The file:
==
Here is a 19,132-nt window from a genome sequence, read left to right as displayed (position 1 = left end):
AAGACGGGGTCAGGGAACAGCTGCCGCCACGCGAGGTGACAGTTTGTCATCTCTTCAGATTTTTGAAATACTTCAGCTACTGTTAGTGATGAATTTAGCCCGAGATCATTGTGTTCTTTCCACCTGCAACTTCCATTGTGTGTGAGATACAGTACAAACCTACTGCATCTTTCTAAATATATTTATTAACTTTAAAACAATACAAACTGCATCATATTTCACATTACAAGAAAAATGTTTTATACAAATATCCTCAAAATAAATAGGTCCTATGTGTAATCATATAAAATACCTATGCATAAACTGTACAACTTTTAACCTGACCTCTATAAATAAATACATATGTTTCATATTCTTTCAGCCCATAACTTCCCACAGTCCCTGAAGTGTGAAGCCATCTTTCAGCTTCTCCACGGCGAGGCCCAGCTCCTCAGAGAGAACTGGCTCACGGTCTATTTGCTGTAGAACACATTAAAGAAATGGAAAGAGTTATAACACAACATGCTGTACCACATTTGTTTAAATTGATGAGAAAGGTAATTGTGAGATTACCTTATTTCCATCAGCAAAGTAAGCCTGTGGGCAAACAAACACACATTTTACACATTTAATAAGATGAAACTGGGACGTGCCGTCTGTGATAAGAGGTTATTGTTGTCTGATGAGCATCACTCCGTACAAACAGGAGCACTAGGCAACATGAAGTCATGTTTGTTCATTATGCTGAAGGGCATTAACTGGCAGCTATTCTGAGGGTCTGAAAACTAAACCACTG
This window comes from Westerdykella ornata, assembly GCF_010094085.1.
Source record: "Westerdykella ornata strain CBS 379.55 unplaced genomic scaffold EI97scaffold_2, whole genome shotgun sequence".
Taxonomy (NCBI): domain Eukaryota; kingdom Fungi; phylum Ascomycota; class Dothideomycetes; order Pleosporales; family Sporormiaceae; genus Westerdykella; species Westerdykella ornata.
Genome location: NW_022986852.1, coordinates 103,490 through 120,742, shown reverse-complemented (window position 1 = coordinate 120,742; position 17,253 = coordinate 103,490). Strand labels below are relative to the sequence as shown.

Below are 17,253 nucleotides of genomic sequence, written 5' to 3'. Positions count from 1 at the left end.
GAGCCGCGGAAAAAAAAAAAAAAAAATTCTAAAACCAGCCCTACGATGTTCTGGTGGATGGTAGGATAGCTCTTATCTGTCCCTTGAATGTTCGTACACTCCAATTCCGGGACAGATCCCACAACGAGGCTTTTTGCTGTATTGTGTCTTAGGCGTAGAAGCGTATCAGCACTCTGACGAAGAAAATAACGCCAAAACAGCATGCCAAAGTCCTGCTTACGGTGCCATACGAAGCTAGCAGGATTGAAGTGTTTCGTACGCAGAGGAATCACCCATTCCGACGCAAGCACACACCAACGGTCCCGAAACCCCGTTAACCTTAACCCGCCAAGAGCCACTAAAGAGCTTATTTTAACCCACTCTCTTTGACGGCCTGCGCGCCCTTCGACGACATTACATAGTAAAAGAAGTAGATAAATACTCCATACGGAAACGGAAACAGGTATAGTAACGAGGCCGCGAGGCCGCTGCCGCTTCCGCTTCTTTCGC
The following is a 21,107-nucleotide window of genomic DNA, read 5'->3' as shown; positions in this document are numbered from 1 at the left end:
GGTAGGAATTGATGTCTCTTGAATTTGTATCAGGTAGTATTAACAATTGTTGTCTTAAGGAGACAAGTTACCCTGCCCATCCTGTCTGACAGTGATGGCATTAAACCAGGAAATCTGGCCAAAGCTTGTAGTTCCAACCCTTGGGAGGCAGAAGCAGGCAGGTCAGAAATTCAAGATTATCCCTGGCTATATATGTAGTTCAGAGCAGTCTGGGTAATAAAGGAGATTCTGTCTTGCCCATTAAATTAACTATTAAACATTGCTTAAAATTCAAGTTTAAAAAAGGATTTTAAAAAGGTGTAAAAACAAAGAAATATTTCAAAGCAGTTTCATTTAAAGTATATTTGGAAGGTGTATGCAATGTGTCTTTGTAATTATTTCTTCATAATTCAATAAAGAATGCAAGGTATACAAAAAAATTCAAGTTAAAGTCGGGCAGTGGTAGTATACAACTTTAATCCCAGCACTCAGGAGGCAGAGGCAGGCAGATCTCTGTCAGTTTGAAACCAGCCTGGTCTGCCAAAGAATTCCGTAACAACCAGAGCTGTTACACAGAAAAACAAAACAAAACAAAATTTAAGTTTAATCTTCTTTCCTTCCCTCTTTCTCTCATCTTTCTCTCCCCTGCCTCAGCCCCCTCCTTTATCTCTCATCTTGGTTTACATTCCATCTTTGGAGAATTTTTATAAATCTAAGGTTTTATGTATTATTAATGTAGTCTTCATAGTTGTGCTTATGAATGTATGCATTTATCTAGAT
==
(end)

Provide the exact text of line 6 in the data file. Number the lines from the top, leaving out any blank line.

Genome location: NW_022986852.1, coordinates 103,490 through 120,742, shown reverse-complemented (window position 1 = coordinate 120,742; position 17,253 = coordinate 103,490). Strand labels below are relative to the sequence as shown.